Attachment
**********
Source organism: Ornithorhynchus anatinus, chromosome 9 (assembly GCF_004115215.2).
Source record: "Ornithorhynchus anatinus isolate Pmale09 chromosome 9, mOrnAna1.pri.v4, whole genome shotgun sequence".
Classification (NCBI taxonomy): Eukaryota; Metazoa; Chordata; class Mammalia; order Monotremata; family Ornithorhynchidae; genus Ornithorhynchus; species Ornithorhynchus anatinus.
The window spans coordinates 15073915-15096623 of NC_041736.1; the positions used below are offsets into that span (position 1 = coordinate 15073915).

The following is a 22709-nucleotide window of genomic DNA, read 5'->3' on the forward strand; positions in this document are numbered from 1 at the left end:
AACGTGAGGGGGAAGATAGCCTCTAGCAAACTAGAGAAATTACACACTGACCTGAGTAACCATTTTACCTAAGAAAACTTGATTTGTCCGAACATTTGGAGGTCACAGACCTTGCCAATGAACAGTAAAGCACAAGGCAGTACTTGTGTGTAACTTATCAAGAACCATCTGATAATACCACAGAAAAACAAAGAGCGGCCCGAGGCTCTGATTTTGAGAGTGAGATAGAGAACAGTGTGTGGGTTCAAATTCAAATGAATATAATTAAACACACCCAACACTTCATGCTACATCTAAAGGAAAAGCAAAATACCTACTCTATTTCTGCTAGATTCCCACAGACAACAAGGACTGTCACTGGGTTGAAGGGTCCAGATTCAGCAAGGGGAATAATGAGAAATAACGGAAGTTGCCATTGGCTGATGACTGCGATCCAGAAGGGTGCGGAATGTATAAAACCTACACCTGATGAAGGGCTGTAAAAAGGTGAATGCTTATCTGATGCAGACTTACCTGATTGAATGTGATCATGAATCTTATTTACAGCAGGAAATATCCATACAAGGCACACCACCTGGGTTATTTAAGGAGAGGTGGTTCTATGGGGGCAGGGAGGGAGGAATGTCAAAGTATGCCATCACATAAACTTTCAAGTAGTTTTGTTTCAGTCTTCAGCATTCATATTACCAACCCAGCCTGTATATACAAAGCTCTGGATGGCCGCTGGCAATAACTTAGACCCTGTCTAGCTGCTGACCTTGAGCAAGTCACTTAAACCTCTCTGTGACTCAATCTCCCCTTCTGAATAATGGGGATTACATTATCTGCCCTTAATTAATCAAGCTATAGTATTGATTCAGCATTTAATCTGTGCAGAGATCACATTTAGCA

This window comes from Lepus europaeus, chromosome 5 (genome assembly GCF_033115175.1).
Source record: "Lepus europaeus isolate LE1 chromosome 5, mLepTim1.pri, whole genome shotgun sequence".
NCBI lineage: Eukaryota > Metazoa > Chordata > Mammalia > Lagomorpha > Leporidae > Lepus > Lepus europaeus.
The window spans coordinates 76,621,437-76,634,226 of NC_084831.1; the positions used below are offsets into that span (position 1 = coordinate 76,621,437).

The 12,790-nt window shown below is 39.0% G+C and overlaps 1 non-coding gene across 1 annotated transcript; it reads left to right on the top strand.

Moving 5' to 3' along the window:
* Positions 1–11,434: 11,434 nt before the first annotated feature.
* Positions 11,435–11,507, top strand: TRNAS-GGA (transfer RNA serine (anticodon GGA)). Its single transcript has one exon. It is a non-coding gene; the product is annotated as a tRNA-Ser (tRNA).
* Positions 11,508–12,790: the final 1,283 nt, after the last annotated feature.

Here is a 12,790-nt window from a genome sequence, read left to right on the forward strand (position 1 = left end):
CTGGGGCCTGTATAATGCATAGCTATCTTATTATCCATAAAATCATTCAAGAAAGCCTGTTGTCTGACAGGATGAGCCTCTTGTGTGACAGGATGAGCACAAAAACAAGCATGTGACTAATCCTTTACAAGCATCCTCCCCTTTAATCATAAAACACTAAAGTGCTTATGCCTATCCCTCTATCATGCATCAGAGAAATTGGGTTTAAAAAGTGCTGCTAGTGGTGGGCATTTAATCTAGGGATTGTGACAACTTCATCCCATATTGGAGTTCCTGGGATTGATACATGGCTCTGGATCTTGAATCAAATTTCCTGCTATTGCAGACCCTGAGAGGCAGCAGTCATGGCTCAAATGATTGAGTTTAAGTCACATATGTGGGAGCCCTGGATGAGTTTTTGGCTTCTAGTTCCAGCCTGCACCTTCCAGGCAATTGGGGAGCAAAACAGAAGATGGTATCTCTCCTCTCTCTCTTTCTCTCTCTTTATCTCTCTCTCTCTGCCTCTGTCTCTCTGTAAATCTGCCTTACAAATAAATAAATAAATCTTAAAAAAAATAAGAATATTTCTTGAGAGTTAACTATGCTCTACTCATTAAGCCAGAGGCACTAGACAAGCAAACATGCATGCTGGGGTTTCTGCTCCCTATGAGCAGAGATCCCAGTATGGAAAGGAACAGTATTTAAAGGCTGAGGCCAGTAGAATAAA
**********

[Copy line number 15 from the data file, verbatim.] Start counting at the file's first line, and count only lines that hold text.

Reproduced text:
* Positions 11,508–12,790: the final 1,283 nt, after the last annotated feature.